‘Please Don’t Buy an SLR if You’ll Only Use the Kit Lens’

Marco Arment on SLRs:

A decent consumer SLR body, usually $600–900, is a big investment for most people. But if you can’t also afford to buy at least one good lens with it, you’ll get better photos by going with a less expensive kit, such as a high-end point-and-shoot or an entry-level mirrorless setup.

I’ll second Marco here, with the caveat that you really can take a great photo with any lens or camera. BUT the overall quality when you try to use that photo later on is where you will really see the trade off and likely find frustration.

I’ve written about my Panasonic GX1 and the excellent 20mm f/1.7 pancake lens. It is a camera setup I use all the time — I love it.

But I also have a Canon 5D (the mk I, not the mk II or mk III — maybe if I had ads, or if you click on the links and buy things — that works too) and with the 5D here’s the lenses that I have:

I used to have the Canon 24-70 f/2.8 (affectionately called “The Brick” because it weighs about a ton), but I never used it for anything because the focal range for the weight added was not a good trade off. It is, however, one of the sharpest, and brightest lenses I have used.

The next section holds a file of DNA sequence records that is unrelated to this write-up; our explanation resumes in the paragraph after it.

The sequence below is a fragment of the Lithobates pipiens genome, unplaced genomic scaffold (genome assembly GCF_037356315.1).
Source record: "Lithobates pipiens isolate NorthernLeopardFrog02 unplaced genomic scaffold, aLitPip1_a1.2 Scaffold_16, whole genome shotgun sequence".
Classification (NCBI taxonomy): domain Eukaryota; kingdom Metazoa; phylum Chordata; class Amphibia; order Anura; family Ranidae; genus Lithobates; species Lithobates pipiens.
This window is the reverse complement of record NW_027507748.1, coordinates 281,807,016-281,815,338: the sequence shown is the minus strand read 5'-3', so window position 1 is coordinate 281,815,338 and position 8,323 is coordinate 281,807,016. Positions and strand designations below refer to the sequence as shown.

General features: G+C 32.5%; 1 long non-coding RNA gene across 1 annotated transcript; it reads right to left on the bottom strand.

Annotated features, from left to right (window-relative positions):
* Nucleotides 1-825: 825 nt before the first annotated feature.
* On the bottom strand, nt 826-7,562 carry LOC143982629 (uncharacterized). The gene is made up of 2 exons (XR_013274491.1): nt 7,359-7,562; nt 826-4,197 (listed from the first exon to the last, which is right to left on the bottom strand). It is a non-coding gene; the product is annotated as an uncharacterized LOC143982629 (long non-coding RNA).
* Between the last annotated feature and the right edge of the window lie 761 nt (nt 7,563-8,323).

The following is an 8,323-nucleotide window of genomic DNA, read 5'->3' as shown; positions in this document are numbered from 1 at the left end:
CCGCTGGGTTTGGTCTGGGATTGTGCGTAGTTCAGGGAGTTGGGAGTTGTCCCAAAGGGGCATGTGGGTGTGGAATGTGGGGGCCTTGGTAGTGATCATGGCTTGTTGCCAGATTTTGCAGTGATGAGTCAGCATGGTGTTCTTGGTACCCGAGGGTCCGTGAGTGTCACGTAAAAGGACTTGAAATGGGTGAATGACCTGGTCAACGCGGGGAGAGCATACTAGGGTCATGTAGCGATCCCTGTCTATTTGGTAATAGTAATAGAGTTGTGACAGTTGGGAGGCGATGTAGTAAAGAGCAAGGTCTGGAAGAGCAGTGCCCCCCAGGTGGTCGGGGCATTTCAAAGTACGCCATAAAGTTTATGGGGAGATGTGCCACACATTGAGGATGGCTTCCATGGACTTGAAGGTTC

The two most used lenses in my setup for my Canon is the 50mm and the 17-40. I use the 50mm for any type of “normal” shooting and the 17-40 for a wide-angle for my day job in real estate.

Prime lenses (those with fixed focal lengths) are amazingly more sharp and less distorted than zooms. If you can, you should own at least one in the 28-50mm range (28 on a APS-C sensor, 50 on full frame — adjust to taste).

Here’s where I will differ with Marco, the 40mm he recommends is excellent, but there is also another really cheap lens, the 50mm 1.8. The build quality is poor, but the lens is sharp and pretty fast. It’s a good entry step, Amazon has it listed at $110, but you can get it cheaper: refurbished for $90, or you can find them from people who have stepped up for cheaper on Craigslist sometimes for as low as $65.

Tip: If you need to test the lens when you go to buy a used one (and you should), back focusing will be a really good test and easy to do on site.

For me the 50mm 1.4 is really all I need for personal photography and the 17-40 is all I need for work. There’s a lot of great lenses for a lot of money out there, but many are not needed. Your best bet is to get one good lens and see what you are lacking from there — also remember that buying a good lens will transfer from body to body with you. That 80-200mm lens I listed above is handed down from my Grandfather, it’s probably from the early 90s and still works fine.

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Article Details

Published
by Ben Brooks
3 minutes to read.


tl;dr

Marco Arment on SLRs: A decent consumer SLR body, usually $600–900, is a big investment for most people. But if you can’t also afford to buy at least one good lens with it, you’ll get better photos by going with a less expensive kit, such as a high-end point-and-shoot or an entry-level mirrorless setup. I’ll […]